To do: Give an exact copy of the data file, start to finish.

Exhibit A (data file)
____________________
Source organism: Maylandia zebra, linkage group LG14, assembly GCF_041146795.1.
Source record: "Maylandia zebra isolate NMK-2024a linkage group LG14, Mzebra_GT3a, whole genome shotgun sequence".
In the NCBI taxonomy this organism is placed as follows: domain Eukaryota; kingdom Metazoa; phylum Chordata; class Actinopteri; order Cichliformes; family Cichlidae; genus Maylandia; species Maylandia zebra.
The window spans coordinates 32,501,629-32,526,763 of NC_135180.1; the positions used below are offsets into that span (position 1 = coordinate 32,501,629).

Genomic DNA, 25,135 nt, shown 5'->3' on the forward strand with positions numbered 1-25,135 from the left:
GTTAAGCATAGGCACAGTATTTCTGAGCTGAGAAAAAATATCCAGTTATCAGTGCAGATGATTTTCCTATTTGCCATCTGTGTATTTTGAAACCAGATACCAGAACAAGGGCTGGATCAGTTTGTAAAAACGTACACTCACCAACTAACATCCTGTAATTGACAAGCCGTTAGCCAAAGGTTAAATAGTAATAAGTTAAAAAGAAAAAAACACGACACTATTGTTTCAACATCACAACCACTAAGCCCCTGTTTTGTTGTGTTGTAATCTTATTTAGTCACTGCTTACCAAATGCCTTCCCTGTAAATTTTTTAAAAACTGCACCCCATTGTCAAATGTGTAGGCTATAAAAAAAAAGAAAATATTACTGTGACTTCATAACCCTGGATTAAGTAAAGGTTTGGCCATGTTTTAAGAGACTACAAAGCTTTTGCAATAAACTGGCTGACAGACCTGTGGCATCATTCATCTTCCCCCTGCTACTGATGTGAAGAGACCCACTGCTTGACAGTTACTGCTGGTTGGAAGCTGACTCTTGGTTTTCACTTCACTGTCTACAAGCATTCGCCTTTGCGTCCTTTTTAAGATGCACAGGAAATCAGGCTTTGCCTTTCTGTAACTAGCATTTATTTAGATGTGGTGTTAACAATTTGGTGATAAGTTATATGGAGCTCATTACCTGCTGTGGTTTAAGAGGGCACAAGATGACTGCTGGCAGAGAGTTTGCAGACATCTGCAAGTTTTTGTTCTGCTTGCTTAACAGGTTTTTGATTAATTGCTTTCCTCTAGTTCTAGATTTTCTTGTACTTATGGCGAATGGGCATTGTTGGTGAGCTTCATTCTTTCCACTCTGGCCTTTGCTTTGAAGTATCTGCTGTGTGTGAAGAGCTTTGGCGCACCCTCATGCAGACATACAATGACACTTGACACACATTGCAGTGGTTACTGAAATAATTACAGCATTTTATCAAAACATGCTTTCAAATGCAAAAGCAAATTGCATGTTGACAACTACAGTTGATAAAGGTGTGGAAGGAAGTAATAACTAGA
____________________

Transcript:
Source organism: Maylandia zebra, linkage group LG14, assembly GCF_041146795.1.
Source record: "Maylandia zebra isolate NMK-2024a linkage group LG14, Mzebra_GT3a, whole genome shotgun sequence".
In the NCBI taxonomy this organism is placed as follows: domain Eukaryota; kingdom Metazoa; phylum Chordata; class Actinopteri; order Cichliformes; family Cichlidae; genus Maylandia; species Maylandia zebra.
The window spans coordinates 32,501,629-32,526,763 of NC_135180.1; the positions used below are offsets into that span (position 1 = coordinate 32,501,629).

Genomic DNA, 25,135 nt, shown 5'->3' on the forward strand with positions numbered 1-25,135 from the left:
GTTAAGCATAGGCACAGTATTTCTGAGCTGAGAAAAAATATCCAGTTATCAGTGCAGATGATTTTCCTATTTGCCATCTGTGTATTTTGAAACCAGATACCAGAACAAGGGCTGGATCAGTTTGTAAAAACGTACACTCACCAACTAACATCCTGTAATTGACAAGCCGTTAGCCAAAGGTTAAATAGTAATAAGTTAAAAAGAAAAAAACACGACACTATTGTTTCAACATCACAACCACTAAGCCCCTGTTTTGTTGTGTTGTAATCTTATTTAGTCACTGCTTACCAAATGCCTTCCCTGTAAATTTTTTAAAAACTGCACCCCATTGTCAAATGTGTAGGCTATAAAAAAAAAGAAAATATTACTGTGACTTCATAACCCTGGATTAAGTAAAGGTTTGGCCATGTTTTAAGAGACTACAAAGCTTTTGCAATAAACTGGCTGACAGACCTGTGGCATCATTCATCTTCCCCCTGCTACTGATGTGAAGAGACCCACTGCTTGACAGTTACTGCTGGTTGGAAGCTGACTCTTGGTTTTCACTTCACTGTCTACAAGCATTCGCCTTTGCGTCCTTTTTAAGATGCACAGGAAATCAGGCTTTGCCTTTCTGTAACTAGCATTTATTTAGATGTGGTGTTAACAATTTGGTGATAAGTTATATGGAGCTCATTACCTGCTGTGGTTTAAGAGGGCACAAGATGACTGCTGGCAGAGAGTTTGCAGACATCTGCAAGTTTTTGTTCTGCTTGCTTAACAGGTTTTTGATTAATTGCTTTCCTCTAGTTCTAGATTTTCTTGTACTTATGGCGAATGGGCATTGTTGGTGAGCTTCATTCTTTCCACTCTGGCCTTTGCTTTGAAGTATCTGCTGTGTGTGAAGAGCTTTGGCGCACCCTCATGCAGACATACAATGACACTTGACACACATTGCAGTGGTTACTGAAATAATTACAGCATTTTATCAAAACATGCTTTCAAATGCAAAAGCAAATTGCATGTTGACAACTACAGTTGATAAAGGTGTGGAAGGAAGTAATAACTAGA